Live black soldier fly larvae (Hermetia illucens) for turkey poults

T. Veldkamp*, T.G.C.M. van Niekerk

*Corresponding author for this work

Research output: Contribution to journalArticleAcademicpeer-review

2 Citations (Scopus)

Abstract

Black soldier fly larvae (BSFL; Hermetia illucens) are a suitable protein source for poultry. However the effect of live BSFL supplementation on growth performance and behaviour has never been demonstrated and quantified in turkeys. Wild turkeys eat insects during the first two weeks of life which is in contrast with commercially fed crumbs or pellets. Damaging pecking behaviour is a severe problem in turkeys. More lively diets may improve natural behaviour and decrease damaging pecking behaviour. The aim of the experiment was to stimulate natural behaviour of young non-beak treated turkeys by supply of live BSFL to avoid damaging pecking behaviour. Two treatments with seven replicates were studied in 14 floor pens (1.5 m2/pen and 20 turkeys per pen) from 0 to 35 days of age. Control groups were fed commercial diets and BSFL groups received live BSFL. The daily BSFL intake was calculated to be 10% of the expected daily feed intake (based on fresh weight) and dietary nutrient composition was adjusted in a way that control and BSFL groups were fed iso-nutritious. Daily feed intake and body weight gain of BSFL groups were significantly higher compared to control groups resulting in a significantly higher body weight at five weeks of age (2,190 vs 2,015 g; P=0.003) and a significantly lower feed conversion ratio. In the first week there was a tendency for more foraging related behaviour for the BSFL groups, but in the third and fifth week BSFL groups showed less foraging related behaviour compared to control groups. Provision of BSFL reduced aggressive pecking directed at the back and tail base at 5 weeks of age. Although the incidence of feather and skin damage was low, this type of damage tended to be lower in the BSFL groups.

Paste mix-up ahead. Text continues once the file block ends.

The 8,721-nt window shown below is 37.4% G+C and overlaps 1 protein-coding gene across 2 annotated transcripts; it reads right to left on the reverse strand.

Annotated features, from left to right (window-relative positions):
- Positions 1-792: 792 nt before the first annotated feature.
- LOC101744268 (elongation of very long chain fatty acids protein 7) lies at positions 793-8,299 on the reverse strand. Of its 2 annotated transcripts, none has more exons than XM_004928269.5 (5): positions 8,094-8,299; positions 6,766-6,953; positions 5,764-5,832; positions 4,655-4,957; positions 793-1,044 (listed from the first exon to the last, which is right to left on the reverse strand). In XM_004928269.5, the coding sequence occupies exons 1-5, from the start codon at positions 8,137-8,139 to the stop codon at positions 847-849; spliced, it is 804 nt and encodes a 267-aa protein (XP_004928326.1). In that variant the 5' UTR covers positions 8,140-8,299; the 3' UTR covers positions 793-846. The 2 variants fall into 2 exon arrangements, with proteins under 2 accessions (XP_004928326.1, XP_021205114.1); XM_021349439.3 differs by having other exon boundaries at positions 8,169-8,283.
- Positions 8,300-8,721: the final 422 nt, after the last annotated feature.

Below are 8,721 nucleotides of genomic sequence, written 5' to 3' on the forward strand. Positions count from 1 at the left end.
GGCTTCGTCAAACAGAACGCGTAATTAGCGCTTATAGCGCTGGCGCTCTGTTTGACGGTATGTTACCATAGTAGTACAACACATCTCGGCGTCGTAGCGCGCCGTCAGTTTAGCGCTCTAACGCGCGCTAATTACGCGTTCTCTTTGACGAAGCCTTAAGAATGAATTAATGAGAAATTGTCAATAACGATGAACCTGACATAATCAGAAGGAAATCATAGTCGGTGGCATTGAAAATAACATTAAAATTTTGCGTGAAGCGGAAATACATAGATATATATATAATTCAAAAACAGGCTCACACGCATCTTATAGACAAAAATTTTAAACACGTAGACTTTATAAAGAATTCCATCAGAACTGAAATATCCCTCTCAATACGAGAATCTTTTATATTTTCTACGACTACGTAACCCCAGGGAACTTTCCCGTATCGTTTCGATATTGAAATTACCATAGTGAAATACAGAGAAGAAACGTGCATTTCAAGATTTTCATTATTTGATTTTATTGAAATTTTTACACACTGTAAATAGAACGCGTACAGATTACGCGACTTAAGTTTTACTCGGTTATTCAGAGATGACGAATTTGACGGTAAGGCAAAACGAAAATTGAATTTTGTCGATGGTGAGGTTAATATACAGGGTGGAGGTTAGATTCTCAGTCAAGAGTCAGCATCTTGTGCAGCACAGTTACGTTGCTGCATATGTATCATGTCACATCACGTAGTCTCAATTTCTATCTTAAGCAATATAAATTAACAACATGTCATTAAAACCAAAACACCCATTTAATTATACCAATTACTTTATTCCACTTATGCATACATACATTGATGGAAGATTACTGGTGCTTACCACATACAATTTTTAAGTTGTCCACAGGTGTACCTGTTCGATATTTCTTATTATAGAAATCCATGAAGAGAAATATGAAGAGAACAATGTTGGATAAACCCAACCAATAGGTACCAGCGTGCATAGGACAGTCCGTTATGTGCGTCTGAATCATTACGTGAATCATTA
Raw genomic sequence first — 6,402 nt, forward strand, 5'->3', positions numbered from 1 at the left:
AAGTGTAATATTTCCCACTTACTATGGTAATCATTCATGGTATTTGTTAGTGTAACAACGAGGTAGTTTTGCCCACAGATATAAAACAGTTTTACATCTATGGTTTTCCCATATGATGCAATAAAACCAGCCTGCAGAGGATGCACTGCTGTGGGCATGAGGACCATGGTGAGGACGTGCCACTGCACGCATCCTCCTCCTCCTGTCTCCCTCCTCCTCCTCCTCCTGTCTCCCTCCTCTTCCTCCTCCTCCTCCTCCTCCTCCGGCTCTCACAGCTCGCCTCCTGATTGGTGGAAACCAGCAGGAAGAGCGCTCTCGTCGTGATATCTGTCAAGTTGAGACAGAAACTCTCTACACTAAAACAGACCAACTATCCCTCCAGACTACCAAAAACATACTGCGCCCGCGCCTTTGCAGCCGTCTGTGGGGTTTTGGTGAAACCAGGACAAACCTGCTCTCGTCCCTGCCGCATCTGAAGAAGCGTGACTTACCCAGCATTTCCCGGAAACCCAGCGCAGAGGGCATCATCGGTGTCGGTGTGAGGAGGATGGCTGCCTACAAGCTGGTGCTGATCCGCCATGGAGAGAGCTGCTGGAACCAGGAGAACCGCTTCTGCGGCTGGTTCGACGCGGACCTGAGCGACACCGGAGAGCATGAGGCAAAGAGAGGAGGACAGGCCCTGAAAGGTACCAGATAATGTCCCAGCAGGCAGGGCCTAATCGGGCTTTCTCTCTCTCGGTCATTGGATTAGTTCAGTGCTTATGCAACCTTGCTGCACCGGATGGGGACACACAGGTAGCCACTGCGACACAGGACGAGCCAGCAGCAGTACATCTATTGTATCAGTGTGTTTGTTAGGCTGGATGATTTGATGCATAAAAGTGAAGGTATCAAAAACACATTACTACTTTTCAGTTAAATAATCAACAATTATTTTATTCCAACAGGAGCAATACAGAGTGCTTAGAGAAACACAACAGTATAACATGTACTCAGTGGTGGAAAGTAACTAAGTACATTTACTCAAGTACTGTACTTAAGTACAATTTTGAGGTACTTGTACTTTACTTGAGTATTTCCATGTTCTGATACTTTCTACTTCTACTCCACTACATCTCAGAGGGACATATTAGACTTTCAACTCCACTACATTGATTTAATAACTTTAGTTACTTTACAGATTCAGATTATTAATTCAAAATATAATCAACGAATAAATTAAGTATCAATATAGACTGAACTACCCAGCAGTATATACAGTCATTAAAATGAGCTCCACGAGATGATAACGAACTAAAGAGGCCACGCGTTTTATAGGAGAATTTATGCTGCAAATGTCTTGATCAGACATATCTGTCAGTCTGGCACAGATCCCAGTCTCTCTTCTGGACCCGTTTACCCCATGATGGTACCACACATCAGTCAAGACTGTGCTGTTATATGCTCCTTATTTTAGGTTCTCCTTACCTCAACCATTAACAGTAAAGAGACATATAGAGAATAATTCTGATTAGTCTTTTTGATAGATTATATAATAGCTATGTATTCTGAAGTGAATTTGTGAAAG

Original languageEnglish
Pages (from-to)301-311
Number of pages11
JournalJournal of Insects as Food and Feed
Volume5
Issue number4
DOIs
Publication statusPublished - 27 May 2019

Fingerprint

Hermetia illucens
Simuliidae
poults
Military Personnel
Larva
insect larvae
pecking
Control Groups
feed intake
foraging
Body Weight
group behavior
Diet
body weight
Feathers
skin (animal)
diet
feathers
protein sources
Poultry

Keywords

  • Behaviour
  • Foraging
  • Growth performance
  • Live black soldier fly larvae
  • Pecking

Cite this

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title = "Live black soldier fly larvae (Hermetia illucens) for turkey poults",